These are areas of architecture where A.I. may not yet be able to assist as much as we would want it to; however, giving it access to such a large number of possibilities will surely help us make more informed decisions.

Designing buildings is an art, architectural pedagogies and professional practices a science. Artificial intelligence (AI) is allied with the sciences, so it would seem natural to expect AI in the design and architecture professions. Maybe AI will use it to generate stories about how a building came to be. Or how AI is being used to write articles. Like this one! 

This article was written with Copy.ai and the images made in dream by app.wombo.art .

Infrastructure, European Integration and Visual Studies of Infrastructure

Infrastructure and European Integration: a review of a few essays from the Journal History and Technology Vol. 27, No. 3 September 2011. 

Albert Robida. France, 1848-1926

    I have always found the link between illustration graphics and manifestos, power, and political views fascinating. Many of the most critical projects that have shaped the ideas and concepts in architectural discourse have not been built. However, their representation (drawings, models, and texts) has been critical in producing new paradigms in architectural design. 

Borders and Infrastructure

Sd/TJ Border 2021 Rene Peralta

In the special issue of History and Technology devoted to Infrastructural Europeanism, Schipper and Schot point out the importance of infrastructure in nation and region integration in Europe. The first intent for continent integration was in 1950 with the Coal and Steel Community, an organization with power beyond borders. The authors identify these attempts to construct a new Europe by building and administrating infrastructures across national borders. This notion of infrastructural globalism was a “project for permanent unified, world-scale institutional, technological complexes that generate globalist information not merely by accident, a by-product of other goals but by design” (Schipper & Schot, 2011).  Moreover, the term “infrastructure” had to be re-defined and accepted beyond the standard French definition. By 1950 the word was part of the semantic dispute. One of its most vocal critics was Winston Churchill, who said, “The original authorship is obscure, but it may well be that these words’ infra and ‘supra’ have been introduced into our current political parlance by the band of intellectual highbrows who are naturally anxious to impress British labour with the fact that they learned Latin at Winchester.”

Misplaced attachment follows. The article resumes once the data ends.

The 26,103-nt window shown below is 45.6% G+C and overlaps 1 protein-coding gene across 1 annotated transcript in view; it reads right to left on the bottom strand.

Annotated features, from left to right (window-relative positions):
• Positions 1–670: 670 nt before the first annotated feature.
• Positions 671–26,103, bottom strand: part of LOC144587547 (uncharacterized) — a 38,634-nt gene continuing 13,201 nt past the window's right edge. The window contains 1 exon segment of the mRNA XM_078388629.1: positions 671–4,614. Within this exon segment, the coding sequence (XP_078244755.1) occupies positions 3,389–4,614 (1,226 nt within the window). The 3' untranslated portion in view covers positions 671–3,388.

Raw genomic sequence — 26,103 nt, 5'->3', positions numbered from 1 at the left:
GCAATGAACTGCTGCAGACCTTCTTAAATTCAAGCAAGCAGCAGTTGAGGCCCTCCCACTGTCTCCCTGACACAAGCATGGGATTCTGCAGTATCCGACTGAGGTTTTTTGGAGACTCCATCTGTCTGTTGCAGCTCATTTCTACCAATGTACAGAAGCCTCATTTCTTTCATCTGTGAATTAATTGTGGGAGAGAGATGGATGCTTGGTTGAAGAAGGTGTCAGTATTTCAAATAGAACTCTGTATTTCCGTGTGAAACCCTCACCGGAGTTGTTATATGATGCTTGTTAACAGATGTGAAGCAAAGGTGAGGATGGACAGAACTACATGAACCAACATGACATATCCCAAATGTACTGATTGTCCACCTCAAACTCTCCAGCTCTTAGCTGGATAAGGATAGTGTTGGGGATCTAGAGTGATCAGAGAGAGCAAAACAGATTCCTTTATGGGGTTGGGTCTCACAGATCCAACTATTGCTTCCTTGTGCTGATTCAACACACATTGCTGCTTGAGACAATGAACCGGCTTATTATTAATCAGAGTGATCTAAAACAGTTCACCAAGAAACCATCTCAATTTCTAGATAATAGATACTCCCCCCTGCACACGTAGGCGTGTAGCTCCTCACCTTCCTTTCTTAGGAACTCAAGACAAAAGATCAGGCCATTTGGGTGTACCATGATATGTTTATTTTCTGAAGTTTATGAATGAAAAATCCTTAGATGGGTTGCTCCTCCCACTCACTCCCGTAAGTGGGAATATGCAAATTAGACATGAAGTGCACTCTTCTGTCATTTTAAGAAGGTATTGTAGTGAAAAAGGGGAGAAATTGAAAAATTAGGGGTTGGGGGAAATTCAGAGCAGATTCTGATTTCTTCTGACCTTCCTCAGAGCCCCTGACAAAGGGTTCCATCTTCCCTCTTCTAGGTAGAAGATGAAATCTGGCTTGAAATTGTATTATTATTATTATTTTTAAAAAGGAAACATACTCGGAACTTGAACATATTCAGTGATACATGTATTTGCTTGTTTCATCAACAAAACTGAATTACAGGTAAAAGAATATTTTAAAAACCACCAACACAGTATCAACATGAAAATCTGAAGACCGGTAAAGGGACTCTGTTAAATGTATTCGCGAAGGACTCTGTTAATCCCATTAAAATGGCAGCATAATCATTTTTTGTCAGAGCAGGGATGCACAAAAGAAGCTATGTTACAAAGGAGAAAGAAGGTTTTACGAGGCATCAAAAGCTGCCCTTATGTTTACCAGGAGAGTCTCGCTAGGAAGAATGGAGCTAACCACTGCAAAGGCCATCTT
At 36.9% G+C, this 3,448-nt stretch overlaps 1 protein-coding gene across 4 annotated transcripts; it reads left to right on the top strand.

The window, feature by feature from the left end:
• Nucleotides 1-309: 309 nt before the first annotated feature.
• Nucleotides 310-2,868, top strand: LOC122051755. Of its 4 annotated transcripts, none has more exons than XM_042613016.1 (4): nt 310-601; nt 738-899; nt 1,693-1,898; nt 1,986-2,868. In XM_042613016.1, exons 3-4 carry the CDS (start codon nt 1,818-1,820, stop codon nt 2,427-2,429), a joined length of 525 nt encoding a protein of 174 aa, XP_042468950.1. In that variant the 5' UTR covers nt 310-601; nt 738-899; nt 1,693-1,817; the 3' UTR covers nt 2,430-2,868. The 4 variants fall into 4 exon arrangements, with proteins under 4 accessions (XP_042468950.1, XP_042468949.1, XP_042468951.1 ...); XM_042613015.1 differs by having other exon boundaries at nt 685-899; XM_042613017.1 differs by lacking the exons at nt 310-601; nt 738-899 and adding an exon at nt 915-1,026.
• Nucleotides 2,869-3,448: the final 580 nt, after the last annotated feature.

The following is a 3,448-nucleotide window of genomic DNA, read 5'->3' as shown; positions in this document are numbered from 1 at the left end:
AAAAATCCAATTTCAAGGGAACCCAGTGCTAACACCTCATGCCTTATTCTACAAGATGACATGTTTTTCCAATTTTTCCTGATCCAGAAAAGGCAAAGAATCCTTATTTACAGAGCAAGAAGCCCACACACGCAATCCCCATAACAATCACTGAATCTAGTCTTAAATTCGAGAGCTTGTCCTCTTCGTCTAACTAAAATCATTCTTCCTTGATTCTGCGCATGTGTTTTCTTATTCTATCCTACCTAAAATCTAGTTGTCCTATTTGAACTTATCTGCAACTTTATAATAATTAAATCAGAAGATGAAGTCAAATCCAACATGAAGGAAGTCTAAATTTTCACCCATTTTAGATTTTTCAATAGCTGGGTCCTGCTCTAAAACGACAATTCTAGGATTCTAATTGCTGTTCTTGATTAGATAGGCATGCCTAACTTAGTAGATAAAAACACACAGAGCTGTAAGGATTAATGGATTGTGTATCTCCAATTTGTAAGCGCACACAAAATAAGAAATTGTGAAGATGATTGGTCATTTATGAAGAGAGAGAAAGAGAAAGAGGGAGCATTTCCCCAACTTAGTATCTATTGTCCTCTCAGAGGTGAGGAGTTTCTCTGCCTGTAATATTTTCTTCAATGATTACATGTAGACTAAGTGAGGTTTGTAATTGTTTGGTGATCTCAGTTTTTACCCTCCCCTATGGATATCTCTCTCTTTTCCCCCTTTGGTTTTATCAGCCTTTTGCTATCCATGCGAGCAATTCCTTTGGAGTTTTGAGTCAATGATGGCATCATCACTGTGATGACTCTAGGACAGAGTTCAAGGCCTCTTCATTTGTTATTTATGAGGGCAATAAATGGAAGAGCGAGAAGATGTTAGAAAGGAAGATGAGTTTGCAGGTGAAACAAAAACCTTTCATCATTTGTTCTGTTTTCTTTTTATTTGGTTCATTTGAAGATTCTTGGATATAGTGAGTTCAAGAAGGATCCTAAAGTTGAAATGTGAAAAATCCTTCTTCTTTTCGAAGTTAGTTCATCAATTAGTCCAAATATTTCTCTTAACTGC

This rebuke did not prevail, and by 1960 the term referred to other non-material networks such as social and communication infrastructures. Historians explain that infrastructure created an imagined European community of transnational networks. It is relevant to point out that the emphasis on infrastructure making went beyond national or regional boundaries. It also dealt with global issues such as cross-border flows of people, goods, data, and energy. By 1990, Europe was a ‘zero-friction society’ with seamless mobility of capital, goods, people, and services. Today, this European seamless mobility is still limited to certain countries and excludes others, as in the case of some eastern European nations (Schipper & Schot, 2011).

 The US/MX border region may have something to learn from the integration efforts of mid-twentieth-century Europe. Yet, there is a history of racism and xenophobia is still much alive in the territory. Across the American border region, some challenges might be resolved by shared or mutually conceived infrastructures. However, a difference from the European example is that the US/MX border region is a contested political space. More than an imaginary border or region (Anderson), it is a ‘real’ place with border actors (citizens, commerce, industry, etc.) and institutions creating binational policies. The border is a physical place and usually consists of cities from both countries coming together at the political division.